Daisycutter are a band I haven't heard in years. I remember initially hearing them on Myspace back in 2009 or so. I think they were going to do a split with Hooker Spit Windex or something. Anyway, they definitely impressed me back then, and they have held up. Super heavy, Despise You/Benümb influenced fastcore. With an equally rough, and super bass heavy recording. There is little to no presence of any powerviolence tropes in Daisycutter's side. The punch's and kick's here are from the sharp riff changes and fast tempo's. But keeping in typical midwest fashion, the image here is negative and grim. The vocals also give off a bit of a macho/tough guy delivery, which doesn't thrill me that much in this case, but I'll allow it. All in all, Daisycutter's side definitely doesn't have the same impact or response I get from Socially Retarded, but it's by all means incredibly solid.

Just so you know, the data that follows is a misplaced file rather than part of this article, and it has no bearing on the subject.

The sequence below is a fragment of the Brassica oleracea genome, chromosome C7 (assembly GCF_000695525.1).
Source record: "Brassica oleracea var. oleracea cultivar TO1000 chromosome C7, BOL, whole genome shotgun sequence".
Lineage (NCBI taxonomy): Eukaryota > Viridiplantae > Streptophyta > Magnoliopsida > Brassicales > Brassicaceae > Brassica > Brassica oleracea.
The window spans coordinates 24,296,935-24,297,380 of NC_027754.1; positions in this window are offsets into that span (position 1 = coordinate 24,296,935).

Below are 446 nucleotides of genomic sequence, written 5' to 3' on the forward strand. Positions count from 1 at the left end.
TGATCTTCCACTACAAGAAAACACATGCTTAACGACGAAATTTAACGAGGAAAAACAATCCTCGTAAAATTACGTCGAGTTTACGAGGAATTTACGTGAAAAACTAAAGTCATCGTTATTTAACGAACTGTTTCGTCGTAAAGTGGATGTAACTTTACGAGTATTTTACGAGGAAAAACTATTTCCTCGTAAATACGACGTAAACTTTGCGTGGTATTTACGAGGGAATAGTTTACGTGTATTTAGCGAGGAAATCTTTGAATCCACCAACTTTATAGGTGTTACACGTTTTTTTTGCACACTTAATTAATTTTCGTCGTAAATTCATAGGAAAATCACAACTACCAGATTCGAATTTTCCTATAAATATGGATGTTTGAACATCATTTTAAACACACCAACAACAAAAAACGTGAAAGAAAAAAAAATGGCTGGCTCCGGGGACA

This is the standard edition of which 300 copies were made. A one-sided, silkscreened fold-over cover with a lyric insert. There also exists a more limited edition with chipboard covers and different color ink. That could be fun to hunt for. Also, idk if other people had this problem but my center labels are reversed.
This record is still stupidly easy to find for a good price. If you haven't experienced Socially Retarded's filthy brilliance, you need to buy this. And then seriously consider spending the 20+ dollars for the Sea Of Shit split.